Never mind that there may be a good reason why it’s not working that we’re not willing to acknowledge. You make some interesting points here, especially where it concerns junk food and foods that cause anxiety. Thanks so much for sharing! I’ll be coming back to this.

    • Chad Trader says:

      Thank you for taking the time to comment on the topic and glad that you got some useful information from the post. Making up your mind to commit to the lifestyle change is the hardest part after a few months it gets easier to keep going and believe more in your ability to continue.

  • Buffy says:

    Great informative post! I didn’t know keto was terrible for people with diabetes! I have a sweet tooth, and I keep wondering why. I started keto six months ago, and never had a problem cutting out the bread, pasta, chips, etc. But cookies, chocolate, brownies, are a significant weakness. I also quit drinking at the same time, do you think that might be the problem?

    • Chad Trader says:

      Alcohol is full of sugar, and your body can have a harder time getting off the sugar that the effects of the drinking on your mind. I have always craved the sweets and found that harder to quit that it was to quit smoking. Good luck with cutting the sugar intake. 

  • Son says:

    Hello, I appreciate your time and effort to writing about diet foods to lose weight.

    From your post, it’s evident that eating natural and unprocessed foods is the way to go. One of the issues I have is that I am currently addicted to fast food, due to the emergence of food delivery services like DoorDash it is so easy nowadays to have a 5,000 calorie meal delivered to you with a click of a button.

    I’m not against having a high carb high-fat treat once in a while, so in the end, perhaps moderation is the key to success. Thanks for the article.

    • Chad Trader says:

      Getting off the fast food is a hard decision and took about three months before my will power really could take a break because my urges had subsided. But, after changing the view of fast food in my mind at now, it is not as much of a temptation as it was in the beginning. 

  • Jeff says:

    WOW – a ton of great information. I have lost 100lbs and have kept it off for 20 years and I can agree with this article in so many ways. I love the focus you place on the change being a lifestyle adjustment and anything less will merely cause a yo-yo type pattern.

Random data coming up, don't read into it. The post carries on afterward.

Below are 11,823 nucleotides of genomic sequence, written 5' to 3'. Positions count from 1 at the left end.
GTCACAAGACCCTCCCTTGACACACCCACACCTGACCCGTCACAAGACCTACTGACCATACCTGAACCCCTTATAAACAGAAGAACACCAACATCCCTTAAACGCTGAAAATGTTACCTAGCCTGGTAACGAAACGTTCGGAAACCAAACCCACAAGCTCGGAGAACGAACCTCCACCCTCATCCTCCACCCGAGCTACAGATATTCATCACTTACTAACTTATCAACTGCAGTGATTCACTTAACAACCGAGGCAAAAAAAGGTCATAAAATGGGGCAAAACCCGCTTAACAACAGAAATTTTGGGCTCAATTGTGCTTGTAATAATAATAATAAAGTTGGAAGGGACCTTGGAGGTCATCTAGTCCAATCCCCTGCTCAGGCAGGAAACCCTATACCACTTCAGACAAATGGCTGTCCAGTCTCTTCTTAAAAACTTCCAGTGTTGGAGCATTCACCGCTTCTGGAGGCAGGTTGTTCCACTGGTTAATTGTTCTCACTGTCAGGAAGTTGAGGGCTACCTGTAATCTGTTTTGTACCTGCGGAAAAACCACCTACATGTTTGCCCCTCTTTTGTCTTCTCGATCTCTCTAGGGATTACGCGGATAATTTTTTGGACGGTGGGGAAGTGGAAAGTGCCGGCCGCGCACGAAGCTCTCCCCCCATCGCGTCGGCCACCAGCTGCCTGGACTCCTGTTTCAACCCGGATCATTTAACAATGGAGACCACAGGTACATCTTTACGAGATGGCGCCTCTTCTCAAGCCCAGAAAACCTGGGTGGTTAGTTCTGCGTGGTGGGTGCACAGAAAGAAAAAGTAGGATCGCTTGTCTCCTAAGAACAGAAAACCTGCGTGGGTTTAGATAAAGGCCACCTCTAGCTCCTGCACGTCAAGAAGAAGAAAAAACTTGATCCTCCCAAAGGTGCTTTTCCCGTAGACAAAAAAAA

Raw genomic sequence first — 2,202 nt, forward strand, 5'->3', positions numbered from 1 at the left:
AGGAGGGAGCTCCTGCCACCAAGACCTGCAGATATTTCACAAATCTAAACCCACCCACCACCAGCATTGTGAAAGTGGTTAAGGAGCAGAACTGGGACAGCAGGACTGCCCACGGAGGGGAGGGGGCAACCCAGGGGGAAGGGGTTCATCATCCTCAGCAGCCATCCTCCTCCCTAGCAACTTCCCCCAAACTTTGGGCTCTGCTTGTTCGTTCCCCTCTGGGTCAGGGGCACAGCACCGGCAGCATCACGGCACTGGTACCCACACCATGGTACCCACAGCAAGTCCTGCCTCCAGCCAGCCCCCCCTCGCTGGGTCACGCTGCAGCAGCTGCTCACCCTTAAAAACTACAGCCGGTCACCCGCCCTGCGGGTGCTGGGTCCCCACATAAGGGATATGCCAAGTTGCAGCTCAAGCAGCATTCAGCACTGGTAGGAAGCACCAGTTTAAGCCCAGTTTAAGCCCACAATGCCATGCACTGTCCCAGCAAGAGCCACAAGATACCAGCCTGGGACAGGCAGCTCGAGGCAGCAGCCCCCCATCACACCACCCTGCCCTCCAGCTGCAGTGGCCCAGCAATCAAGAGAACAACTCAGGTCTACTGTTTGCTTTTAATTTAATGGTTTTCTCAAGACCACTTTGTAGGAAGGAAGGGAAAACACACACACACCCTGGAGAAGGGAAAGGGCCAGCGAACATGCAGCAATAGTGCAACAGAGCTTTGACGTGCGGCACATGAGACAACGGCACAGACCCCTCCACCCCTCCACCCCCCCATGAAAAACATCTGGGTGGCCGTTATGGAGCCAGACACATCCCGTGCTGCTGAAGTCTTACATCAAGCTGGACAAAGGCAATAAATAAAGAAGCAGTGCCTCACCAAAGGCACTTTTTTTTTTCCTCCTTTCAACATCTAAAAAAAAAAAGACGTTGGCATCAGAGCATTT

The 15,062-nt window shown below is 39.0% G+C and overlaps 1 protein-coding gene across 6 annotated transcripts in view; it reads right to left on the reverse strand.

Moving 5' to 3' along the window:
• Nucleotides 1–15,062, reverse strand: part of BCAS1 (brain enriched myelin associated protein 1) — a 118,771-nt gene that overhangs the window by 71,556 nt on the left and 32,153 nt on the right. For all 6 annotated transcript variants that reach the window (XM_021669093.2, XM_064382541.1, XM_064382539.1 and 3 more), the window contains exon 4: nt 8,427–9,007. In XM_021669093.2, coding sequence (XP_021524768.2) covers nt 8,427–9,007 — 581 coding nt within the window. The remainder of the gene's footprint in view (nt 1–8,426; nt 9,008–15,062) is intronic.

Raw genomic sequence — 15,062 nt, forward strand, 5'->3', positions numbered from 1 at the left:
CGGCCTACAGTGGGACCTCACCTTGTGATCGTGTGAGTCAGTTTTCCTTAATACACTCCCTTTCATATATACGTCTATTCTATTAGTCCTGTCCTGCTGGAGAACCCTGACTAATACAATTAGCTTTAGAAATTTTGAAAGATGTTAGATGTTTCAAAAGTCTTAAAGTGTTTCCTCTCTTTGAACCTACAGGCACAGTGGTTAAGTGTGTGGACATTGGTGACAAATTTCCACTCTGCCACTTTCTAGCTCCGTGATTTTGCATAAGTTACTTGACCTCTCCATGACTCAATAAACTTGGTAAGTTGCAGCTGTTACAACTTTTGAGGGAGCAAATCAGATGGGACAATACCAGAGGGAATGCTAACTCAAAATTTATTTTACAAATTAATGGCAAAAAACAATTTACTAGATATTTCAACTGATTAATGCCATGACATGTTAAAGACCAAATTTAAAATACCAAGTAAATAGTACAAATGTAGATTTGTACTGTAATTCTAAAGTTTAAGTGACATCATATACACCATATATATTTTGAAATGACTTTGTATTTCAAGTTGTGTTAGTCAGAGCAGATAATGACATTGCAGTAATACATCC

You mention determination as well, which is a massive part of it. It’s a lot of work at first, and the changes can be severe, BUT you’re either growing in a right direction or an unhealthy one – every day, every meal, is an opportunity to step in the direction you want. I enjoyed your article. Thanks!

    • Chad Trader says:

      Thanks for sharing your story and reminding us that we are changing in the positive or negative direction whether we want to or not! It is up to us to choose to take the actions that we need to do to make positive changes in our lives.

  • Ann says:

    Eating in a balanced way and thinking about health rather than your weight is the way to go if you want to lose weight and maintain it over the long term. Cutting out all processed foods including so-called ‘health foods’ like the protein bars you mention is essential.

    Many contain a lot of empty calories wrapped up in good marketing to fool you into thinking they are good for you when they’re not, as you rightly point out. I didn’t know keto dieting could be detrimental to people with diabetes; another reason to steer clear of any new fad diets that appear. Thanks for pointing this out. 

    • Chad Trader says:

      Good point about the empty calories in the protein bars that is one of the reason’s to look closely at your food choices to see how much bang for your buck you are getting for the food. Many time we are focusing on the wrong things without knowing any better.

  • Josie says:

    I loved reading about your thoughts on the keto diet. I was quite surprised to learn of the dangers for those with type 2 diabetes, that would be at risk of diabetic ketoacidosis. I have been considering a keto diet myself, but even though I am not diabetic, I feel that there are probably risks. Thanks for sharing.

    • Chad Trader says:

      Thanks for your comments and you are another risk from the keto diets with high fats over long periods can contribute to plugging the arteries and all the other cardiovascular problems associated.